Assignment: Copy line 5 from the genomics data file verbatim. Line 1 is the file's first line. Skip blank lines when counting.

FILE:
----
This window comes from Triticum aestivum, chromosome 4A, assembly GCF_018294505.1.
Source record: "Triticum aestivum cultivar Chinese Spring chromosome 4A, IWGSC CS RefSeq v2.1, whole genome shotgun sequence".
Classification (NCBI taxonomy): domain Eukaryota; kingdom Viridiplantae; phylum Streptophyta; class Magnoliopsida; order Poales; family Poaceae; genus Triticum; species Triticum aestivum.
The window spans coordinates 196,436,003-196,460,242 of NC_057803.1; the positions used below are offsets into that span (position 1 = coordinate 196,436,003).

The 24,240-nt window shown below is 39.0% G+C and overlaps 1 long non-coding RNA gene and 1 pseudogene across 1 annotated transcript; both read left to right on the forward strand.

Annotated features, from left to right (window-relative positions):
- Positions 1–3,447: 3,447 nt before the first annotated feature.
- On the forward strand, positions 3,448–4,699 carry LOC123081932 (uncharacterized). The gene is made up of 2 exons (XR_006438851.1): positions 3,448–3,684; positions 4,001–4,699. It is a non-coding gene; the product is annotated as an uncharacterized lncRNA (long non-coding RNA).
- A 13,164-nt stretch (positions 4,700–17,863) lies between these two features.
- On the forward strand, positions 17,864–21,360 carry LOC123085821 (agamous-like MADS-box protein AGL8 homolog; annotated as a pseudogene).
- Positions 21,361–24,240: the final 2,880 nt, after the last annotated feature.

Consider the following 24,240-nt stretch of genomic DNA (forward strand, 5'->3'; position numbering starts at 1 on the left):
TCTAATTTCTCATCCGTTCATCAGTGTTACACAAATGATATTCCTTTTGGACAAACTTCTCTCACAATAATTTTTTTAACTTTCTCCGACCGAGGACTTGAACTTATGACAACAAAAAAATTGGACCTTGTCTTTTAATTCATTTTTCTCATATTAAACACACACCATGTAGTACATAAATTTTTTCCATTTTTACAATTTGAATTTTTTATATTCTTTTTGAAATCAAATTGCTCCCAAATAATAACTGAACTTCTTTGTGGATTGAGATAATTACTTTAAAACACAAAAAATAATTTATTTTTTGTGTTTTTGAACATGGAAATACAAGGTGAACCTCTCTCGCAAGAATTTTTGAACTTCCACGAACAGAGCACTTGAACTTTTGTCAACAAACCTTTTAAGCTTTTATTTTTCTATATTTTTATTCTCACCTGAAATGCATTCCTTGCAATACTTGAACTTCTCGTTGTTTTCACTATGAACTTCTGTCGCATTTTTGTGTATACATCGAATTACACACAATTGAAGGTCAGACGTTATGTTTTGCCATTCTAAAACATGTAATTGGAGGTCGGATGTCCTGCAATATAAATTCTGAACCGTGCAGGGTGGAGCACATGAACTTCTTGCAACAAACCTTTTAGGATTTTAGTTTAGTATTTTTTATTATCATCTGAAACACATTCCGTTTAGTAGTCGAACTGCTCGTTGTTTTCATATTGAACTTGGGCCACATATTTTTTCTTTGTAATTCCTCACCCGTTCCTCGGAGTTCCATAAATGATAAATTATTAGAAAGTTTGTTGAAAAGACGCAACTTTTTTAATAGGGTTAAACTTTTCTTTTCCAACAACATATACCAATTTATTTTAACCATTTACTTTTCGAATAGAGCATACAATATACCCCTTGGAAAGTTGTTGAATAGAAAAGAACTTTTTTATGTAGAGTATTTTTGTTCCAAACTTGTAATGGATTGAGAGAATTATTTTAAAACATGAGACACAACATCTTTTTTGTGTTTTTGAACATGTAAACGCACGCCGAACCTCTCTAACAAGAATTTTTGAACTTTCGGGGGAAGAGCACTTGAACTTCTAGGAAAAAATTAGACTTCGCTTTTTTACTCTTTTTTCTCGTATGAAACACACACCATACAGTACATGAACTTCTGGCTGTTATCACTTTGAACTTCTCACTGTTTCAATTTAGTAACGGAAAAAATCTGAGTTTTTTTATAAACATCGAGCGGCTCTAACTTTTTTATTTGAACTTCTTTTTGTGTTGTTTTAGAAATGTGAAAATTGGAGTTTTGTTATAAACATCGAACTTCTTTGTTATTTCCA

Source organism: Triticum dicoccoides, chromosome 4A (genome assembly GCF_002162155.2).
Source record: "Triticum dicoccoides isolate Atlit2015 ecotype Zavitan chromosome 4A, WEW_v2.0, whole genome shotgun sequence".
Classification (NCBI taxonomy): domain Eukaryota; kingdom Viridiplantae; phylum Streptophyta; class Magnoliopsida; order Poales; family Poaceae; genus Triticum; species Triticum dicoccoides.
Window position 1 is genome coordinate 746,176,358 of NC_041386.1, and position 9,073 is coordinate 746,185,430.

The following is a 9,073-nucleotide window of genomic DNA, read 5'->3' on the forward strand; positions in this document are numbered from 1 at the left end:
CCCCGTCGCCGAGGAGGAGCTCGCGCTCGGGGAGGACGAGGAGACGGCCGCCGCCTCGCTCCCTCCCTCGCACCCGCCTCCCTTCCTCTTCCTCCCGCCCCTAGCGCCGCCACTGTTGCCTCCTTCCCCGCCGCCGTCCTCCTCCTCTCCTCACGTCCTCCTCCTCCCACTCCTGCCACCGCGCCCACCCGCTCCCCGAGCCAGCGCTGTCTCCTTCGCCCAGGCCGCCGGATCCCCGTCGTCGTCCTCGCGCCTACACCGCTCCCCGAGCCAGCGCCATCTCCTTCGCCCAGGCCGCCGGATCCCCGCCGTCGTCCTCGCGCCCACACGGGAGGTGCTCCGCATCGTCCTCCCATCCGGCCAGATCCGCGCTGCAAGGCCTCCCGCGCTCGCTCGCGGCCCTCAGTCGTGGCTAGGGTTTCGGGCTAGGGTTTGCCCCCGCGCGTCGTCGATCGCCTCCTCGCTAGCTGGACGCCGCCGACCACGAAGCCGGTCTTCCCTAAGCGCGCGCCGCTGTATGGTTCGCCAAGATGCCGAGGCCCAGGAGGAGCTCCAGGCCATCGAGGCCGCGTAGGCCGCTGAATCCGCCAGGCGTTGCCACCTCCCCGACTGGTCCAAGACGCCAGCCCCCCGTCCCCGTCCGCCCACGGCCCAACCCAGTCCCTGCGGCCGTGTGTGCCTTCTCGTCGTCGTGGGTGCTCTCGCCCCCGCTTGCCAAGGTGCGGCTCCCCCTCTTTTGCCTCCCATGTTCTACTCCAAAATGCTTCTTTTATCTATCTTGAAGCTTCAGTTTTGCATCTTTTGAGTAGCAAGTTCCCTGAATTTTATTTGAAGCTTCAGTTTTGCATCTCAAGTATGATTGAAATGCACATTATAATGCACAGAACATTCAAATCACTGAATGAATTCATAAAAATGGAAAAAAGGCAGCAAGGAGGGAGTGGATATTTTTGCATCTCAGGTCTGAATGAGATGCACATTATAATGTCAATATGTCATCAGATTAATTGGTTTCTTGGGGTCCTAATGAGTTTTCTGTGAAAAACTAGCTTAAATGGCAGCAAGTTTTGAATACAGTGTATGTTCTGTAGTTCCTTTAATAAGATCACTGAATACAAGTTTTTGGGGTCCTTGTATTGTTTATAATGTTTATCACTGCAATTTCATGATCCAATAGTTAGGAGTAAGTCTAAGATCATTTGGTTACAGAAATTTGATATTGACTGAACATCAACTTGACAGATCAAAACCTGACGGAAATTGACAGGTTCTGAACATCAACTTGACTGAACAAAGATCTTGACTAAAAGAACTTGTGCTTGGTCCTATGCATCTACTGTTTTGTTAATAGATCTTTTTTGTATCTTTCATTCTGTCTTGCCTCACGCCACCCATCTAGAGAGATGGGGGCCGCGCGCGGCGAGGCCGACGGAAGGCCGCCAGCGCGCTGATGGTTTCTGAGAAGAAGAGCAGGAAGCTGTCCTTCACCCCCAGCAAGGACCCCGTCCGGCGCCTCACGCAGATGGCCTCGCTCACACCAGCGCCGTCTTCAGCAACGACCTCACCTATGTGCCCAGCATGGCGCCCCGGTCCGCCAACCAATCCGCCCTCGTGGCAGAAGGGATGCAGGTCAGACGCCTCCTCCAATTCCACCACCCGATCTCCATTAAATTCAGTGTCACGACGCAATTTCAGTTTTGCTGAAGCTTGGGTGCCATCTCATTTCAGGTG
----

The 24,240-nt window shown below is 39.0% G+C and overlaps 1 long non-coding RNA gene and 1 pseudogene across 1 annotated transcript; both read left to right on the forward strand.